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When we speak of the "Age of Discovery," we usually mean the later fifteenth and sixteenth century. You know, Columbus, Magellan and all that. But the "Age of Discovery" continued well into the seventeenth century as Europeans continued to travel the globe in search of riches, fame and adventure. And after they made port at home, they often "wrote" books about their travels for readers eager to hear about what was "out there"--or at least what these travelers said was "out there." Take the subject of Kees Boterbloem new book The Fiction and Reality of Jan Struys. A Seventeenth-Century Dutch Globetrotter (Palgrave MacMillan, 2008). Sturys was an illiterate, itinerant, indefatigable Dutch sail maker. He went everywhere, did everything, and when he got back from his adventures he was asked by some profit-seeking Dutch publishers to "contribute" his tales to a book about his travels. Of course Stuys could neither read nor write, but that didn't stand in the way of the publishers. They assigned him a ghost writer who listened to Struys' stories and, where he found them wanting, embellished them with material purloined from other travel books. The results were part fact, part fiction, and all international bestseller. It was in such books that Europeans learned about the "discoveries," and by such books that modern publishing was born. We should thank Kees for telling us the tale in this fascinating account. By the way, Kees is also editor of The Historian, a journal of popular history that you should really read.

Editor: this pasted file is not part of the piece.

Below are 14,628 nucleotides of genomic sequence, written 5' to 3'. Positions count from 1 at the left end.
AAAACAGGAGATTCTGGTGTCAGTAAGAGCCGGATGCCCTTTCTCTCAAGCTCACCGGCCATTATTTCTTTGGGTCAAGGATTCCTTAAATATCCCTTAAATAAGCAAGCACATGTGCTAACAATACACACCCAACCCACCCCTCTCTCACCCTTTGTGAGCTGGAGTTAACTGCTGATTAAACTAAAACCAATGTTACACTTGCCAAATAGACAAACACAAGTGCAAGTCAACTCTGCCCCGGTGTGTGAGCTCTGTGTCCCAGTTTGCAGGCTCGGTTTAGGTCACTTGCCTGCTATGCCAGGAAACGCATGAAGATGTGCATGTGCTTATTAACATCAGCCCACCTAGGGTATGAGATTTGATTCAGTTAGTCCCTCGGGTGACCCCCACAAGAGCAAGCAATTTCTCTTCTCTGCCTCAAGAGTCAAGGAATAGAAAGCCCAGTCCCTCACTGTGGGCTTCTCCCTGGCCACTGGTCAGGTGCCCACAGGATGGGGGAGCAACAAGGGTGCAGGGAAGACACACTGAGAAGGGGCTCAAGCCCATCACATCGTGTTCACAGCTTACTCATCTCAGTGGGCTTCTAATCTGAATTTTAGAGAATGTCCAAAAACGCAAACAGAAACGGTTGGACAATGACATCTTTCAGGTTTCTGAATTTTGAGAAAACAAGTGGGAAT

17th Century, Dutch Republic, Early Modern Europe, Fiction, Muscovy, Publishing, Russia, Trade, Travel, Travel Literature


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